Children’s Lit

raymie

Kate DiCamillo has always been a favorite author of mine, and Raymie Nightingale is another example of why!   It is a sad story in that each of the characters has her own set of family troubles.   But the way that Kate DiCamillo tells the stories of these girls leaves you feeling hopeful,  and the escapades of these three friends leave you laughing out loud!

One of the themes in this book is the importance of friendship.  Raymie’s mother is devastated that her husband left the family and so she isn’t much support for Raymie, who is also feeling the stress of her father leaving.  Raymie decides to take things into her own hands and win the Little Miss Central Florida Tire contest, thinking that the publicity will bring her father back.  But she needs a skill in order to enter the contest, so she decides to learn to twirl a baton.  It is at these lessons, that she meets her two new friends, Louisiana and Beverly.  There are low points in this new friendship, where Raymie learns about the struggles of her friends and continues to deal with her own struggles.  In these times, she describes her soul as “shriveling up.”  But there are other times, when the loyalty, bravery and optimism of her new friends cause her soul to “expand and fill her up.”  She ends up realizing that winning the contest isn’t so important anymore – it’s her friends that matter.

This is a great book for upper elementary and middle school students.  They will fall in love with these three girls and learn valuable lessons in the process!

Professional Read

Whos Doing the Work

Did you ever leave work at the end of day exhausted, but notice the kids at dismissal time are revved up and ready to go?  If you have, then this book is for you!

“Whoever is doing the work is doing the learning.”  That is the premise of this book.  Good intentions often leave teachers trying to help or scaffold too much.  Students learn they can sit back and wait for the answer to be given by another student, or even the teacher.  Who’s Doing the Work, gives practical advice on how to give the work back to the students so that they can be doing the learning!  The authors give teachers prompts to use with students for every piece of reading workshop:  Read Aloud, Shared Reading, Independent Reading and Guided Reading, The chapter that spoke to me personally was the chapter on Guided Reading.  In my past guided reading lessons, I took all of the challenge out of the instructional read by scaffolding every problem kids might encounter.  Authors Burkins and Yaris suggest gentle prompting to get the students to think about what they already know that will help them navigate through the text independently.  Click here for more about that.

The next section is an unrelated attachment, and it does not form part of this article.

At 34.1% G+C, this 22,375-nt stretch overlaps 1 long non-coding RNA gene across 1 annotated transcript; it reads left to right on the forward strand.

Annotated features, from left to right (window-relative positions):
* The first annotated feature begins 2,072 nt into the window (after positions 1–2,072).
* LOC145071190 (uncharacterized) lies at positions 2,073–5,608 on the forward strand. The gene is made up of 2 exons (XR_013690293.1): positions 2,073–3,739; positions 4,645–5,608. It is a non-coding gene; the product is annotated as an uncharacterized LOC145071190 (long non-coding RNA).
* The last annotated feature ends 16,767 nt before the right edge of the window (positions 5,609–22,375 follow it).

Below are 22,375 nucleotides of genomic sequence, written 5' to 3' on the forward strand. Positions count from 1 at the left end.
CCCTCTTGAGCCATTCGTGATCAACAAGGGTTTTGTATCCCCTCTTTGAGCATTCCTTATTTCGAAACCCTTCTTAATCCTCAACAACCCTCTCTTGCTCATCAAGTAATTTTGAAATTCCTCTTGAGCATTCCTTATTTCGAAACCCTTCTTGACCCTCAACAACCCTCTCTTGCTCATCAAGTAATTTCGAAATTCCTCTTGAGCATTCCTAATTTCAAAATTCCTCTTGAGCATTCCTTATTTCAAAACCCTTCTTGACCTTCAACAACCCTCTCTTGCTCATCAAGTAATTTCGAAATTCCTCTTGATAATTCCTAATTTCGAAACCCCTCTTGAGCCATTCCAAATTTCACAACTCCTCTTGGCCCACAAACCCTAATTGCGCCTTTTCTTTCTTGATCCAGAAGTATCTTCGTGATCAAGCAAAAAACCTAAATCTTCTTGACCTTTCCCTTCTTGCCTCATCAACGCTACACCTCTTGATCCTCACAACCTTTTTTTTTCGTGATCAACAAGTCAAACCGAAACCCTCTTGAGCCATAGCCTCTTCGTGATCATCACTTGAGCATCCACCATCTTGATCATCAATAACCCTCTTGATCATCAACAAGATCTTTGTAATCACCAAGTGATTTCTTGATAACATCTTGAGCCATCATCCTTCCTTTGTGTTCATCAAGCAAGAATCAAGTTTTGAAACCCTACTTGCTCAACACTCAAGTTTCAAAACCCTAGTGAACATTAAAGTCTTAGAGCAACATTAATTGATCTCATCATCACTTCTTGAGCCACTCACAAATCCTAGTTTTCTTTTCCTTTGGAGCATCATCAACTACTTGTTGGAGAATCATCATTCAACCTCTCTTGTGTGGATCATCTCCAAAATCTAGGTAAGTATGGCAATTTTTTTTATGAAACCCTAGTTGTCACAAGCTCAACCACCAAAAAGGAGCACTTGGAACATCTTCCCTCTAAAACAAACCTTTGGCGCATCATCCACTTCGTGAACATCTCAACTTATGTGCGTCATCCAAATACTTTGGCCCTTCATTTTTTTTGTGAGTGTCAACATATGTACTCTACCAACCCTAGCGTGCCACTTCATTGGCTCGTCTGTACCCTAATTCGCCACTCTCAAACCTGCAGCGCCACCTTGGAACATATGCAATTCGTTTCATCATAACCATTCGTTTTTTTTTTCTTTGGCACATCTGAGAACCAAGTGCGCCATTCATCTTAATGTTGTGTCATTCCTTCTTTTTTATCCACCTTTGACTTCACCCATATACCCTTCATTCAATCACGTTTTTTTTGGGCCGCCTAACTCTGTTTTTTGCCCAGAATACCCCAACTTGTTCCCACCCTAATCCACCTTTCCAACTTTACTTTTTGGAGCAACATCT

This is a book that I will return to.  It was definitely worth the read.

Fun Read

woman

Earlier this year, I read Ruth Ware’s first novel, In a Dark, Dark Wood.  I loved it and was so excited to hear that she had this book coming out in July.  The Woman in Cabin 10 did not disappoint me!

I love thrillers and mysteries so this book was right up my alley.  It is about Lo Blacklock, a travel writer, who gets to go on a luxury cruise in the North Sea.  While on this cruise, she sees someone being thrown overboard and is convinced that her neighbor in Cabin 10 has gone missing.  But no one was booked to stay in Cabin 10 and all guests are accounted for.  

This book started a little slow but quickly picked up when the cruise started.  I could not put it down wondering what exactly Lo saw.  Was there someone in Cabin 10?  Did Lo really see someone thrown overboard?  Would anyone ever believe her?  If you like mysteries, I would definitely check this book out!

Join Teach Mentor Texts and Unleashing Readers to share the reading you have done. Follow the links to read about all of the amazing books the #IMWAYR community has read – it’s a great way to discover what to read next!

Keeping Kids Accountable During Independent Reading – Part 2

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My last post discussed a challenge  common problem in workshop classrooms – how to keep every child reading during independent reading time.  In this second post, I will look at another challenging aspect of reading time – keeping kids accountable for the thinking work.